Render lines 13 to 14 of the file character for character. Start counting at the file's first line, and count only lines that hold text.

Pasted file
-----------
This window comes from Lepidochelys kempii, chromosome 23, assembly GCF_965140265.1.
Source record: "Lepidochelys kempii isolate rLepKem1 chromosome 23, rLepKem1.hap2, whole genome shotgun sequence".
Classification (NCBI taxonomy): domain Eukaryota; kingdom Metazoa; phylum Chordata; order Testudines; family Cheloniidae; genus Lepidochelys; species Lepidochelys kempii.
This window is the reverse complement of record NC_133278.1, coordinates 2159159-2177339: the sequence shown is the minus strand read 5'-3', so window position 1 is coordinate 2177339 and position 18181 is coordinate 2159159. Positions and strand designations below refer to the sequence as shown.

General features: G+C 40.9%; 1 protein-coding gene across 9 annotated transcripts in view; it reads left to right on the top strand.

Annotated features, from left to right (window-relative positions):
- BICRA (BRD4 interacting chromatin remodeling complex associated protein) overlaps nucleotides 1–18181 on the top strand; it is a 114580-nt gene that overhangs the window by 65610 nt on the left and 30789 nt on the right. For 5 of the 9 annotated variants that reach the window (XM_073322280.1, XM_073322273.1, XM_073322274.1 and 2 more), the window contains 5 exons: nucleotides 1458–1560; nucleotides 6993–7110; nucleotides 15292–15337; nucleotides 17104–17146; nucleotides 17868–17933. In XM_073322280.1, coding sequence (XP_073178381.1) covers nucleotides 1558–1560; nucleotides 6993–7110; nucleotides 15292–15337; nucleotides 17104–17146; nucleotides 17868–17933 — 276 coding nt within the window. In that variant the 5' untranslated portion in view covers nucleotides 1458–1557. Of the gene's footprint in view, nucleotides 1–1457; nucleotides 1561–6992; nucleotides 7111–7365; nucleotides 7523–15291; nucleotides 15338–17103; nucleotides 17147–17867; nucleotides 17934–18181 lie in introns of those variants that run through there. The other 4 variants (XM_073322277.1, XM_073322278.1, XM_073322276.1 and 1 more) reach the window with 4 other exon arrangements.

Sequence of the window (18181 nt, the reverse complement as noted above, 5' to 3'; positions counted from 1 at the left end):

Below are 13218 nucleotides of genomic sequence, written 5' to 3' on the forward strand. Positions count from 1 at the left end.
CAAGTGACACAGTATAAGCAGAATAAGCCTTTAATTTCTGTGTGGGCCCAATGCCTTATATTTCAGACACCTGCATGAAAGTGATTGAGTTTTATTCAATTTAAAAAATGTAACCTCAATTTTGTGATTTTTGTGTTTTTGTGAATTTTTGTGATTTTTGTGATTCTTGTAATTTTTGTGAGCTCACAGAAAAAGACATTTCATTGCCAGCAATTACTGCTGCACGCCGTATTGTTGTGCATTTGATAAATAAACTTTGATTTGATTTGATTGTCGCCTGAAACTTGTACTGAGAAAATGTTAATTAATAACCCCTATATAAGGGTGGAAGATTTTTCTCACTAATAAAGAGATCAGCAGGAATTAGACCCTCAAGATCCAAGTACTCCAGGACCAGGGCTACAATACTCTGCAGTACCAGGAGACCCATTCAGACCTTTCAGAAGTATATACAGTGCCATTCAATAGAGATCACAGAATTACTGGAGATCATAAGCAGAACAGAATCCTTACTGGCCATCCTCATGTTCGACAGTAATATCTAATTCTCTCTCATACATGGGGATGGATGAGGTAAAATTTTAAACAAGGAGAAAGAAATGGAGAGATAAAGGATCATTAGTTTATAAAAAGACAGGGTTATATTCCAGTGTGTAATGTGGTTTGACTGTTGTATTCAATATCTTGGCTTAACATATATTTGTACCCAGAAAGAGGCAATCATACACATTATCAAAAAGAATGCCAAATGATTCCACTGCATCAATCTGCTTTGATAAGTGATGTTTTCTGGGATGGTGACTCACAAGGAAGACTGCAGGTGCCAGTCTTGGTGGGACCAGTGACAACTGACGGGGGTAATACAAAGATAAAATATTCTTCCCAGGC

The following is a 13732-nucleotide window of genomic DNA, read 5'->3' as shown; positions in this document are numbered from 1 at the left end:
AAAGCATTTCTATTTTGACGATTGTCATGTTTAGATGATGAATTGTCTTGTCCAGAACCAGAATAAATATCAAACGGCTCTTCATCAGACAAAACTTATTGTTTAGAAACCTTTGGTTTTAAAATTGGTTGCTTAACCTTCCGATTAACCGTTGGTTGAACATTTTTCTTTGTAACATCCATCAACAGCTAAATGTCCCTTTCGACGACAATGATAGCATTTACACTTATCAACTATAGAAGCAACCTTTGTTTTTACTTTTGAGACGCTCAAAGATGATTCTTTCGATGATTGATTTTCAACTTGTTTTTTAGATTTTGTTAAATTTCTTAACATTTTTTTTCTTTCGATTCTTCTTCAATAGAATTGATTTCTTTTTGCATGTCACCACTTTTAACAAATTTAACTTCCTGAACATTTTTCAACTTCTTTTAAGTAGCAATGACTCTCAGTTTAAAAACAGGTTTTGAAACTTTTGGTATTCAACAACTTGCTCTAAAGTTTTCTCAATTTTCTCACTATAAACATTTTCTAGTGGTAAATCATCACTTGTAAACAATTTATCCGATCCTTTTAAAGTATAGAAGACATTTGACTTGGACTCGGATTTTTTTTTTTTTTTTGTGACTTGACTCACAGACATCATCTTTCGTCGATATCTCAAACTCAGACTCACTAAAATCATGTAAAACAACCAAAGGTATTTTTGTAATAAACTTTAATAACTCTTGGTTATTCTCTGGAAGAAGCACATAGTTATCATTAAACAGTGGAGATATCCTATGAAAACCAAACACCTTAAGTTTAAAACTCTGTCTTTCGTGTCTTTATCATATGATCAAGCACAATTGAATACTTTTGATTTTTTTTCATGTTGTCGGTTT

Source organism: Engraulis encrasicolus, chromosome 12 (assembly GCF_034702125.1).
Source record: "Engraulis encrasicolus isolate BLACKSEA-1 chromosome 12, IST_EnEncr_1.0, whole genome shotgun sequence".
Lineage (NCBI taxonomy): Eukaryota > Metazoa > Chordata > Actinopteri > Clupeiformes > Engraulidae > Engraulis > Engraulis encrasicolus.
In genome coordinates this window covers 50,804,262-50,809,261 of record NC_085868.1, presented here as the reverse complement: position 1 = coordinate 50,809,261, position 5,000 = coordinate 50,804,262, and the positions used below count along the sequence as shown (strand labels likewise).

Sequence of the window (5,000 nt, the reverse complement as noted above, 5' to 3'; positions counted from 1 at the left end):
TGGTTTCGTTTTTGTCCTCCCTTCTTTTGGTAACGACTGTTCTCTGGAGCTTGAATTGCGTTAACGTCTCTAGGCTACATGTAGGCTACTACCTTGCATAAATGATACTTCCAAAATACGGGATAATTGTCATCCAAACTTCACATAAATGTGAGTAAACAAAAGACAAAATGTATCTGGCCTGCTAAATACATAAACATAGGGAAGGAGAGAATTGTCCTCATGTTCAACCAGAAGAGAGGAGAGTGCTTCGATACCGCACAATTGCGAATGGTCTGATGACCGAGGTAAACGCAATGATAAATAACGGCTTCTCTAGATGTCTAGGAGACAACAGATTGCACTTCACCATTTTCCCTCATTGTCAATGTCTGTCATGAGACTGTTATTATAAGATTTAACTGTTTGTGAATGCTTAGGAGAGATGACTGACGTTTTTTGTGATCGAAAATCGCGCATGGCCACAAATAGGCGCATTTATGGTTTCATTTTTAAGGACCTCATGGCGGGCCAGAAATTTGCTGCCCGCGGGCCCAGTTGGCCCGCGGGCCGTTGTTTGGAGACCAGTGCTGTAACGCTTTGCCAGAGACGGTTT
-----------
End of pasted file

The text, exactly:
Source organism: Engraulis encrasicolus, chromosome 12 (assembly GCF_034702125.1).
Source record: "Engraulis encrasicolus isolate BLACKSEA-1 chromosome 12, IST_EnEncr_1.0, whole genome shotgun sequence".